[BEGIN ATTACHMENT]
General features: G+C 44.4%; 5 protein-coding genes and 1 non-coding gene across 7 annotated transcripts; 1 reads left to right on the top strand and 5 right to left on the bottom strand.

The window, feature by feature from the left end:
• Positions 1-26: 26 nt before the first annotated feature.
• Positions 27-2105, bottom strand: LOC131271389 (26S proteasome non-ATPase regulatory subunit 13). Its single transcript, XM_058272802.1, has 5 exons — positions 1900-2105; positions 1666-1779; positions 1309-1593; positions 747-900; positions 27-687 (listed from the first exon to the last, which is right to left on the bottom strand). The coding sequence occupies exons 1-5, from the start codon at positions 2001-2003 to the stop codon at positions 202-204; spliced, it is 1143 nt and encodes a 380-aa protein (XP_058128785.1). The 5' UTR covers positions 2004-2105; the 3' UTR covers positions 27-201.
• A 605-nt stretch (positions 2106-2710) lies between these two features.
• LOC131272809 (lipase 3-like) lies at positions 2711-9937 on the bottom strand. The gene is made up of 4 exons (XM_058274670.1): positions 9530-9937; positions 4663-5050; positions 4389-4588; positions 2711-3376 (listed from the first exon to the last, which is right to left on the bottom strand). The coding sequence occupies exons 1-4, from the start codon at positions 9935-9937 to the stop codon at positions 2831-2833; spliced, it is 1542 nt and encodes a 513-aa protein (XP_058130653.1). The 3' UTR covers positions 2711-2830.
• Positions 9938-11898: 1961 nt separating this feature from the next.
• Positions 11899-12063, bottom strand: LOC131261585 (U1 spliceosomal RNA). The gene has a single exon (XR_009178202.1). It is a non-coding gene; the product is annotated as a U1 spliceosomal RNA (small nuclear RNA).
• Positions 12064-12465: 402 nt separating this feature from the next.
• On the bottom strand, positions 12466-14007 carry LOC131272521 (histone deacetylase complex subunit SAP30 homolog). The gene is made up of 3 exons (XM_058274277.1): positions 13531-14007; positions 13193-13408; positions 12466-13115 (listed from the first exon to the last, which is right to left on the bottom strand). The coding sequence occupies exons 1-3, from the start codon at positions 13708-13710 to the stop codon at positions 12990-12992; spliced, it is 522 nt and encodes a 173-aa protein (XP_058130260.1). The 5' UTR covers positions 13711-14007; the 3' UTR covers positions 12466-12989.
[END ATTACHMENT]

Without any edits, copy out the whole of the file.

General features: G+C 44.4%; 5 protein-coding genes and 1 non-coding gene across 7 annotated transcripts; 1 reads left to right on the top strand and 5 right to left on the bottom strand.

The window, feature by feature from the left end:
• Positions 1-26: 26 nt before the first annotated feature.
• Positions 27-2105, bottom strand: LOC131271389 (26S proteasome non-ATPase regulatory subunit 13). Its single transcript, XM_058272802.1, has 5 exons — positions 1900-2105; positions 1666-1779; positions 1309-1593; positions 747-900; positions 27-687 (listed from the first exon to the last, which is right to left on the bottom strand). The coding sequence occupies exons 1-5, from the start codon at positions 2001-2003 to the stop codon at positions 202-204; spliced, it is 1143 nt and encodes a 380-aa protein (XP_058128785.1). The 5' UTR covers positions 2004-2105; the 3' UTR covers positions 27-201.
• A 605-nt stretch (positions 2106-2710) lies between these two features.
• LOC131272809 (lipase 3-like) lies at positions 2711-9937 on the bottom strand. The gene is made up of 4 exons (XM_058274670.1): positions 9530-9937; positions 4663-5050; positions 4389-4588; positions 2711-3376 (listed from the first exon to the last, which is right to left on the bottom strand). The coding sequence occupies exons 1-4, from the start codon at positions 9935-9937 to the stop codon at positions 2831-2833; spliced, it is 1542 nt and encodes a 513-aa protein (XP_058130653.1). The 3' UTR covers positions 2711-2830.
• Positions 9938-11898: 1961 nt separating this feature from the next.
• Positions 11899-12063, bottom strand: LOC131261585 (U1 spliceosomal RNA). The gene has a single exon (XR_009178202.1). It is a non-coding gene; the product is annotated as a U1 spliceosomal RNA (small nuclear RNA).
• Positions 12064-12465: 402 nt separating this feature from the next.
• On the bottom strand, positions 12466-14007 carry LOC131272521 (histone deacetylase complex subunit SAP30 homolog). The gene is made up of 3 exons (XM_058274277.1): positions 13531-14007; positions 13193-13408; positions 12466-13115 (listed from the first exon to the last, which is right to left on the bottom strand). The coding sequence occupies exons 1-3, from the start codon at positions 13708-13710 to the stop codon at positions 12990-12992; spliced, it is 522 nt and encodes a 173-aa protein (XP_058130260.1). The 5' UTR covers positions 13711-14007; the 3' UTR covers positions 12466-12989.